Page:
In today’s digital world, that means the only piece of real estate you can really own:  Your website.

Your website needs to be the focal point of every other piece of digital marketing, promotion, or communications you do.  In today’s world, you should be driving everything – every inquiry, every question, every client, every prospect – to your website.  A website that you own and can fully control.  A website that motivates people to call, or text, or come visit you.  A website that leads them toward a human interaction.

This isn’t a complicated concept, and it really isn’t anything new.  For all the shiny technology and connectivity we have, the core principles of good marketing and communication haven’t changed in almost a century.

I’m old enough to remember a time when there were no home computers, let alone “teh intrawebz.”  My kids (well, adults now, TBH), will never know the sheer joy of leafing through a colossal lump of thin paper, looking up someone’s name, and then calling 14 people you didn’t want to talk to, in order to find the 15th one you did.

Back then, we also had this thing called the “telephone directory whose pages were coloured yellow” (just trying to avoid a trademark lawsuit here).  If you needed to reach a business, or an organization, you opened the book (that was smaller than the white pages) and you searched under the category you were looking for.

Then, you carefully read the listings, and saw the big the ads that some of those businesses or organizations paid money for.  Ads to promote themselves.  To grab your attention.  To (hopefully) have you call them.  Or, and this is going to seem really weird to anyone under the age of 30, to go visit them at their store.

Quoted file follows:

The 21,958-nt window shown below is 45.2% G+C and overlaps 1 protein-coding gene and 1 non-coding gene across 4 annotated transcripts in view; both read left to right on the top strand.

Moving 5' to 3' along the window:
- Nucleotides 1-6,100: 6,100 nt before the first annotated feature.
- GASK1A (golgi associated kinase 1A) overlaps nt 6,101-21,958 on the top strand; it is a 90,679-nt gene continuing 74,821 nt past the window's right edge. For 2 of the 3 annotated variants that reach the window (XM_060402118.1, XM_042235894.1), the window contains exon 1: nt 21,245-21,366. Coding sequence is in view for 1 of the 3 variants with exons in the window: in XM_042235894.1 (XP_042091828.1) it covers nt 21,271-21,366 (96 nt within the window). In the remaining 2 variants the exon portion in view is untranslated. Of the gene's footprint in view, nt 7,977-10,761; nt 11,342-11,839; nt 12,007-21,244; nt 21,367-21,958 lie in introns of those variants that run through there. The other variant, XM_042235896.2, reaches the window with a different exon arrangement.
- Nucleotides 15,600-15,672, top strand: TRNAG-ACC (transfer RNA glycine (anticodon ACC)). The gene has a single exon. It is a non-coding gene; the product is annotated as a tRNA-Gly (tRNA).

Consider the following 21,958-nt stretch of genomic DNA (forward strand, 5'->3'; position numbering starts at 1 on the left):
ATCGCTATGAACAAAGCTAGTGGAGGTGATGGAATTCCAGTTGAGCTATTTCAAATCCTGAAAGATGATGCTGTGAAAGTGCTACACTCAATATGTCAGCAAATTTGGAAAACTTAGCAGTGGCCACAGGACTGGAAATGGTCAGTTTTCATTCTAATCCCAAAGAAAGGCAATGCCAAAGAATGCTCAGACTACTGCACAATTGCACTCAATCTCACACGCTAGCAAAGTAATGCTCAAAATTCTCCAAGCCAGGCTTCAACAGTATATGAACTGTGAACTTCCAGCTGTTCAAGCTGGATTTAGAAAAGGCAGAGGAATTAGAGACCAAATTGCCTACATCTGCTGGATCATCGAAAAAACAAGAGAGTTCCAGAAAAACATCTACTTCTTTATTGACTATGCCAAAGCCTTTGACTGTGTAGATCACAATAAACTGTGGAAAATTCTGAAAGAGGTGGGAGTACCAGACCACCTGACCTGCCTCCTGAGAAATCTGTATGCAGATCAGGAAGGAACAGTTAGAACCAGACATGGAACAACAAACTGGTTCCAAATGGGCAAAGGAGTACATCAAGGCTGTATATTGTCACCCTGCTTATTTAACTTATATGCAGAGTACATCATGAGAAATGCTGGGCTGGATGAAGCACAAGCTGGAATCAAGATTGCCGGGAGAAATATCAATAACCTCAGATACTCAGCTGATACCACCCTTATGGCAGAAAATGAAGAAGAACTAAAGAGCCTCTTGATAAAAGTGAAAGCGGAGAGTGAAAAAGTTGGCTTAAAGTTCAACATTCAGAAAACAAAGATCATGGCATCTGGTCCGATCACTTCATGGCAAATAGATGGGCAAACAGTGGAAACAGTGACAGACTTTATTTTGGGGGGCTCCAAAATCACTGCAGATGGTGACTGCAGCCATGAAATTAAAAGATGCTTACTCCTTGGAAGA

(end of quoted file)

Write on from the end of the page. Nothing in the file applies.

In the past, it was phone books or newspaper ads or flyers or radio or television.  We still have those today, along with a host of other digital options that do the same thing.  Yesterday, the point was to have someone call you or visit you in person.  Today, the desired result is identical.  It’s only the method that has changed:  Today, you want everyone to visit your website to learn more about you.  Over 50% of people will search the web for information about you before they actually try to call or visit you, and that number gets bigger every year.  Your website is arguably more important today than your bricks and mortar in terms of attracting others to your business or organization.

So, before you go blowing your brains out on social media or other marketing, advertising, or communications initiatives, go back to square one and evaluate your website.  Does it tell your story in a clean, simple way?  Does it speak to your desired audience?  To your existing customers?  Is it easy to navigate?   Does it make it easier for people to find you or connect with you immediately?

Don’t overcomplicate your marketing and communications efforts, or waste your money and time on the newest shiny thing.  Keep it simple.  Your website is the business card and phone directory ad of the digital age.  Make sure it does the basics right, and make sure everything else you do with social media or traditional media directs people to this focal point.

Now, if you’ll excuse me, I have to go shovel snow and mess up all the good work the massage therapist did on my back yesterday.

– Glenn May-Anderson is a Managing Director of Lumaro Group

Need some advice about your website, and how to make it the focal point of your digital marketing?  We can help!  Chat or email with us now using the widget below, or click the button to be taken to our contact page.